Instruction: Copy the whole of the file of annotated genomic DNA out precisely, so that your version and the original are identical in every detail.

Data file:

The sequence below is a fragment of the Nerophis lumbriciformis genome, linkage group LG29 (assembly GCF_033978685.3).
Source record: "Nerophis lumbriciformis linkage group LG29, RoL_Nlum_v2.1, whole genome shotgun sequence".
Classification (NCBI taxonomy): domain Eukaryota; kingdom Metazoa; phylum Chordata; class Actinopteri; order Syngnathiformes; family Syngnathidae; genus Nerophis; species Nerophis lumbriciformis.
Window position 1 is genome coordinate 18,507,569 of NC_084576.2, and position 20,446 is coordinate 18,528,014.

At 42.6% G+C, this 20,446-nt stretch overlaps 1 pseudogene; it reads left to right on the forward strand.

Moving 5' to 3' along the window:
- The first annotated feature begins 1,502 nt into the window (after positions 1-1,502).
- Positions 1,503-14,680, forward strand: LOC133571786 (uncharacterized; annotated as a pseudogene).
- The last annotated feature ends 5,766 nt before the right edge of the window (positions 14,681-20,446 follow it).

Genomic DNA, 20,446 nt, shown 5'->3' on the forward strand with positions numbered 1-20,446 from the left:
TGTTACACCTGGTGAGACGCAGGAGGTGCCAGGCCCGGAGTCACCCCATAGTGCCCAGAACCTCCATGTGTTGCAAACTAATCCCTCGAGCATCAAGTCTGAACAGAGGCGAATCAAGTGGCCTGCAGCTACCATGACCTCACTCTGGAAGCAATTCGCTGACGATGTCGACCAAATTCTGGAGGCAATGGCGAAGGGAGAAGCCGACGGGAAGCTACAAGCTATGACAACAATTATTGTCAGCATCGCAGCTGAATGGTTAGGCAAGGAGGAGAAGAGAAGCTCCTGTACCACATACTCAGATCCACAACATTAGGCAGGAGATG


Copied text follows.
The sequence below is a fragment of the Nerophis lumbriciformis genome, linkage group LG29 (assembly GCF_033978685.3).
Source record: "Nerophis lumbriciformis linkage group LG29, RoL_Nlum_v2.1, whole genome shotgun sequence".
Classification (NCBI taxonomy): domain Eukaryota; kingdom Metazoa; phylum Chordata; class Actinopteri; order Syngnathiformes; family Syngnathidae; genus Nerophis; species Nerophis lumbriciformis.
Window position 1 is genome coordinate 18,507,569 of NC_084576.2, and position 20,446 is coordinate 18,528,014.

At 42.6% G+C, this 20,446-nt stretch overlaps 1 pseudogene; it reads left to right on the forward strand.

Moving 5' to 3' along the window:
- The first annotated feature begins 1,502 nt into the window (after positions 1-1,502).
- Positions 1,503-14,680, forward strand: LOC133571786 (uncharacterized; annotated as a pseudogene).
- The last annotated feature ends 5,766 nt before the right edge of the window (positions 14,681-20,446 follow it).

Genomic DNA, 20,446 nt, shown 5'->3' on the forward strand with positions numbered 1-20,446 from the left:
TGTTACACCTGGTGAGACGCAGGAGGTGCCAGGCCCGGAGTCACCCCATAGTGCCCAGAACCTCCATGTGTTGCAAACTAATCCCTCGAGCATCAAGTCTGAACAGAGGCGAATCAAGTGGCCTGCAGCTACCATGACCTCACTCTGGAAGCAATTCGCTGACGATGTCGACCAAATTCTGGAGGCAATGGCGAAGGGAGAAGCCGACGGGAAGCTACAAGCTATGACAACAATTATTGTCAGCATCGCAGCTGAATGGTTAGGCAAGGAGGAGAAGAGAAGCTCCTGTACCACATACTCAGATCCACAACATTAGGCAGGAGATG